Fathet Kheir extends opportunities to El-Mokattam residents
CAIRO: With difficulty, holding in her hands two large wooden sticks to support her handicapped legs, Affaf, a 30-year-old mother, entered Fathet Kheir in 2004, with a cheerful smile, hoping to receive a small amount of developmental support to assist her in her bleak circumstances.
Living in a 50-meter apartment with her father, mother, husband and daughter in El-Hadaba El-Wosta in El-Mokkatam, Affaf heard about Fathet Kheir from her neighbors.
“My neighbors told me that there is a non-governmental organization (NGO) that aims at helping El-Mokkatam residents by giving them small loans to open up small businesses. They spoke with me about it and encouraged me to go and ask for support, says Affaf.
Although Affaf’s husband works in a small grocery store, she explains that his salary, which is no more than LE 12 per day, wasn’t enough to cover daily expenses. She adds that she opened a small kiosk, in which she worked with her father simultaneously.
“Before I came to the NGO, I felt I was responsible for many things that I couldn’t afford, so I went to the Ministry of Social Affairs and was able to open a small kiosk that barely supported our living. When I came to the NGO, they helped me with a small loan, by which I improved the kiosk, says Affaf.
Affaf adds that the kiosk she used to have didn’t include any good supplies to be sold, however, the loan, which started out as LE 250, acted as her capital, by which she started a real business.
“I bought all the supplies needed for the kiosk, my profit reached LE 15 per day, and I became more independent and able to pay the monthly installment on my bedroom and the small house, says Affaf.
According to Affaf, the kiosk isn’t considered very profitable, but still makes a noticeable difference in her life.
“I buy a packet of cigarettes for LE 17.5 and sell it for LE 18. My profit in this whole packet is only half a pound. The same goes for biscuits. I buy the box for LE 4.30 and sell it for LE 5, says Affaf, adding that this small profit helps her drastically in paying the light bills and the apartment installment every month.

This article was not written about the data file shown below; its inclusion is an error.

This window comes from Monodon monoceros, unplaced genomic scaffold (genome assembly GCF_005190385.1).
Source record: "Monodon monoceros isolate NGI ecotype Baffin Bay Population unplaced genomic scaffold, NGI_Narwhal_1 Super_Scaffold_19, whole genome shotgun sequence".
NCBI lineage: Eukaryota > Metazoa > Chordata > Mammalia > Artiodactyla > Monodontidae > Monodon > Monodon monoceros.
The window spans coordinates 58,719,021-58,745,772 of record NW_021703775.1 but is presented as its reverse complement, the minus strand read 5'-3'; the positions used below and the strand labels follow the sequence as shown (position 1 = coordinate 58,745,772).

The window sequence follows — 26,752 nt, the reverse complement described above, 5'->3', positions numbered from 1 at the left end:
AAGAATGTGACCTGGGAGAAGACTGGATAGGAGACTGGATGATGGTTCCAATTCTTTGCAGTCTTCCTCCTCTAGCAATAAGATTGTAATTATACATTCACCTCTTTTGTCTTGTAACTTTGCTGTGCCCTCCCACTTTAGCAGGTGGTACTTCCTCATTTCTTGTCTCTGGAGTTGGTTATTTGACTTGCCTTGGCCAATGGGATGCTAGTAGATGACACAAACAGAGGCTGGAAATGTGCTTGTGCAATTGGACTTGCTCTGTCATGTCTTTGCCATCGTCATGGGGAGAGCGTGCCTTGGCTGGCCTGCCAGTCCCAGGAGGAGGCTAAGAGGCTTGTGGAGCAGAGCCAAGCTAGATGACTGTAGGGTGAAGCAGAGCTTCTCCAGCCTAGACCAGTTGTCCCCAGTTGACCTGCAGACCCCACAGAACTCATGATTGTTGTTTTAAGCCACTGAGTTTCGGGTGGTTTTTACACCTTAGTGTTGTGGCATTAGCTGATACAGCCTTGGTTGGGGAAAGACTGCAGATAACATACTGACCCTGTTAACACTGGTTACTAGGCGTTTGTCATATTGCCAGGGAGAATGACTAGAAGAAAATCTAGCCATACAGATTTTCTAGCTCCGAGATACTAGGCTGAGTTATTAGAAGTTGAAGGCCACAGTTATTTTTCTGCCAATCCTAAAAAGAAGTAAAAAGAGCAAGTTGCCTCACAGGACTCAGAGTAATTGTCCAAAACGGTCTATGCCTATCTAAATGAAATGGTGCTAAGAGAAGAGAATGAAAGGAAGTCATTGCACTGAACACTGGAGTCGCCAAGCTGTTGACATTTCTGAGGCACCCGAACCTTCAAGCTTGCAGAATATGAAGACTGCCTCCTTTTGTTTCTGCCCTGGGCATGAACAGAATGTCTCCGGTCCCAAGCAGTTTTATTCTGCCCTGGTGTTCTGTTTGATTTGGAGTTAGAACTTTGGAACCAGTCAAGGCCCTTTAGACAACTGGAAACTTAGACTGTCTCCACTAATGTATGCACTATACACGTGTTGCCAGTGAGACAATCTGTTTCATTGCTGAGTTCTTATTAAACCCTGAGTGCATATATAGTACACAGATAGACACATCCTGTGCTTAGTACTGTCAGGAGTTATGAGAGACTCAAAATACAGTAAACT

Affaf says that every LE 100 makes a profit of LE 10. When saved, the profit is used to pay the loan installment to the NGO every Wednesday.
“The loan is paid over 24 months, with very small installment each week, paid from the revenues of the kiosk, says Affaf.
According to Ghada El-Maghraby, a volunteer member in Fathet Kheir, the profit of the kiosk is supposed to be divided to pay the installment of the loan, buy the needed materials for the kiosk and cover her living expenses. She says that the NGO follows up with cases to evaluate the difference and the kind of support that the loan has achieved for them.
“We follow up with their amounts of profits and loss. In the case of Affaf, I help her buy the needed supplies for her kiosk, says El-Maghraby.
Affaf says that she starts working at the kiosk at 9 a.m. everyday. Writing down every thing bought or sold gives her a clear idea of her business for her own benefit and for the NGO to follow up.
She adds that she started to write everything down after suffering some losses when she first started working at the kiosk.
“At the start, I wasn’t comfortable with the needs of the kiosk and I didn’t realize how small the profit was. If I ate a packet of biscuits from the whole biscuit box, I lost the whole profit of the box, as this packet I ate represents my only profit from the box, says Affaf, adding that she gradually got used to it and began to guard her profit.
Affaf says that she has improved the kiosk by buying additional supplies such as oil, sugar and rice, instead of depending on the profit of candy and cigarettes, which, accordingly, has helped her improve the profit ratio of the kiosk.
“The NGO greatly helped me with the loan. At least I stopped borrowing money from my neighbors as I used to and I felt more self-sufficient, says Affaf.
According to El-Maghraby, the small loan is just one example of the developmental projects organized by the NGO.
“We have a carrier finder office, in which we help the applicants of the district to work as drivers after giving them a training course, mentions El-Maghraby as an example. She s also adds that there is a small workshop at the NGO, in which women work on arts and crafts that are sold at various exhibitions.